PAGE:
Sure, "things." What "things?" No one, I think, will gainsay that the North's nuclear capability is something to take seriously. And everyone in our neck of the woods pretty much wants to do something. But again, what? In a purely utilitarian analysis, there is far more bad attached to any direct action than there is good, especially when you take into account the limited likelihood of a real success, if you define success as eliminating North Korea's nuclear program. That, I'd argue, can only be done by, well, eliminating North Korea. And, no, they aren't going to sit back and let that happen. As wretched as the North's posturing and threats are, the calculus shows that that's a better situation than full-on war on the peninsula.
I agree that China has been, shall we say, ambiguous and ambivalent in its restraint on Pyongyang, and for the reasons you describe. But, just as with the PRC's position in the South China Sea, no one is going to be able to budge them from their desire to have both a buffer in North Korea and a true sphere of influence as they see it. Beijing, as I understand it, has a problem with North Korea. They need the state to stay intact, and hostile to the West, yet not _too_hostile, so that it provokes its own destruction. They also are very, very nervous about nukes on their borders, especially those controlled by a less than predictable and probably unstable leadership. So what to do? All the steps you outline would self-defeating, because all the North would have to do is implode and voila, tens of millions of refugees, a power vacuum, and the ROK on their border in all likelihood. Pyongyang has been blackmailing everyone forever, and is not likely to change, because they have the trump cards.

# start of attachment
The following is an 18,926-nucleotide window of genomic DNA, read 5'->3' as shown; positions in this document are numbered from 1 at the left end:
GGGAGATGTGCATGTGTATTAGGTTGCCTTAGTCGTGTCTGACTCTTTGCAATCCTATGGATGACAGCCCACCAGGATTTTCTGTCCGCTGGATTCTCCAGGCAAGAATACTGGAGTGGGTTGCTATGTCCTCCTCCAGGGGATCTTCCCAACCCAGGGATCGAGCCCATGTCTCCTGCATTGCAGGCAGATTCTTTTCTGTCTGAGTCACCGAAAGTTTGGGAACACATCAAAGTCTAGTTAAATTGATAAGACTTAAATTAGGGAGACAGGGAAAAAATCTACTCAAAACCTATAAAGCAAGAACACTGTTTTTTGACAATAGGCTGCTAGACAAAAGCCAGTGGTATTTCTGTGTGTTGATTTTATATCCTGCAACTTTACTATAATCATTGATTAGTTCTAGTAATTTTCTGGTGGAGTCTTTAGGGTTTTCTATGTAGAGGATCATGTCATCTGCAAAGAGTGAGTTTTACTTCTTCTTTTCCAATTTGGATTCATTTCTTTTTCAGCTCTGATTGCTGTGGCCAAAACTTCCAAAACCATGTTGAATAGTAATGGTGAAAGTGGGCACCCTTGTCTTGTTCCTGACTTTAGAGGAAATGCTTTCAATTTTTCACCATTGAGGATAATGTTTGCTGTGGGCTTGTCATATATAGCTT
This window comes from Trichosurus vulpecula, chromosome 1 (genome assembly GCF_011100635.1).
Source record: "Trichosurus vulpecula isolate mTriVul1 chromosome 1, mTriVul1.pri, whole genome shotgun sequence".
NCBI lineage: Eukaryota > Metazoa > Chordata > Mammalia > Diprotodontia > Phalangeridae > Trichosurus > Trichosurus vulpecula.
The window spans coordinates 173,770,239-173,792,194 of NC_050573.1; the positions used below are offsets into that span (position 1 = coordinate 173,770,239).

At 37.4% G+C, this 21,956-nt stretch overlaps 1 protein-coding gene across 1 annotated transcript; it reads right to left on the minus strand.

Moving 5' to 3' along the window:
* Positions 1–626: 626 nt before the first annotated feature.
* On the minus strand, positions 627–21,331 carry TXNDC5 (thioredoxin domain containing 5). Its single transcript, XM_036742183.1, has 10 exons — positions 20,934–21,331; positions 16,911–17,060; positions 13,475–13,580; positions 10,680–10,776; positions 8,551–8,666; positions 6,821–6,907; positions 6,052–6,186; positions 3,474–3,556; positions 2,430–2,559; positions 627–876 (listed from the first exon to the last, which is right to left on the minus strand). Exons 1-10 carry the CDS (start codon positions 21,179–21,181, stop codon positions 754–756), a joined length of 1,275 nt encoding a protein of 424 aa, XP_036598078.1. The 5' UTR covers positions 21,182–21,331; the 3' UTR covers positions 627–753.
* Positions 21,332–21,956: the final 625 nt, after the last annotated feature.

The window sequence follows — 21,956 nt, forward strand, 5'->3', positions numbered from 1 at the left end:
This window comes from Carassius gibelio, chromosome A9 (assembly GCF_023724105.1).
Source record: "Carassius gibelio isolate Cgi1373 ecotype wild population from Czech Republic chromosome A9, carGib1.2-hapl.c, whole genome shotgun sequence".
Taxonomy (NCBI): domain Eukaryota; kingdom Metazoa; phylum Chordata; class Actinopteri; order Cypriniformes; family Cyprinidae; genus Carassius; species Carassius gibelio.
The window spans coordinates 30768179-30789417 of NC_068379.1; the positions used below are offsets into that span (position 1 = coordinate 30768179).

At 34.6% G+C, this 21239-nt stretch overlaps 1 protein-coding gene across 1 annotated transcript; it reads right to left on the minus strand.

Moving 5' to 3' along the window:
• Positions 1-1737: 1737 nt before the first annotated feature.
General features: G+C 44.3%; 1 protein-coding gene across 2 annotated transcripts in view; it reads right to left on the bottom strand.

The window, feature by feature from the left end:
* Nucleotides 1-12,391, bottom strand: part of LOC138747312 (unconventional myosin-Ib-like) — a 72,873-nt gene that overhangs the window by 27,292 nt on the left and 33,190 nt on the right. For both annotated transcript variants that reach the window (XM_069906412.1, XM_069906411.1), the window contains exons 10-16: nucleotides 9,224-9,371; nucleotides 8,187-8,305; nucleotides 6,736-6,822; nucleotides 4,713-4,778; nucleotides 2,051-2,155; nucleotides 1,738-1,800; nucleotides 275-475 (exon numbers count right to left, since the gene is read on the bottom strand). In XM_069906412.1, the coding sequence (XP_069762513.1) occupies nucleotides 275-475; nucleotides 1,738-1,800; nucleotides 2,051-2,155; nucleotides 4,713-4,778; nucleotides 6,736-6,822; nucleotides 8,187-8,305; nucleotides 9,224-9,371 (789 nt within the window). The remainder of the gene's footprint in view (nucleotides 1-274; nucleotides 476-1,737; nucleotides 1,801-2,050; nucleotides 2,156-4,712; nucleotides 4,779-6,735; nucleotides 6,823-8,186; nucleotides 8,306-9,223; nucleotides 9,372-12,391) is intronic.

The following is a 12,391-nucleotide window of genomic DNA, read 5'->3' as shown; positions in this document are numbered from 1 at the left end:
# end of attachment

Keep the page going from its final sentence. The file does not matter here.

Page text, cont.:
Personally, it galls me to no end to have to allow the North as much leeway as we do, but until someone shows me a viable alternative that is not worse than the status quo, I think we have to continue to do pretty much what we are doing. Pressure Beijing to find a way to ease the Kim's out, bolster the ROK, isolate and condemn the DPRK, and prepare for the worst if necessary.
My own plan would be for the PRC to offer the entire leadership cadre of the DPRK the equivalent of dachas on the Black Sea, somewhere in China, with all the cognac and cigars they want, in exchange for a demilitarized but Chinese-dominated North Korea that would still be a buffer but would cease to be a military player on the peninsula.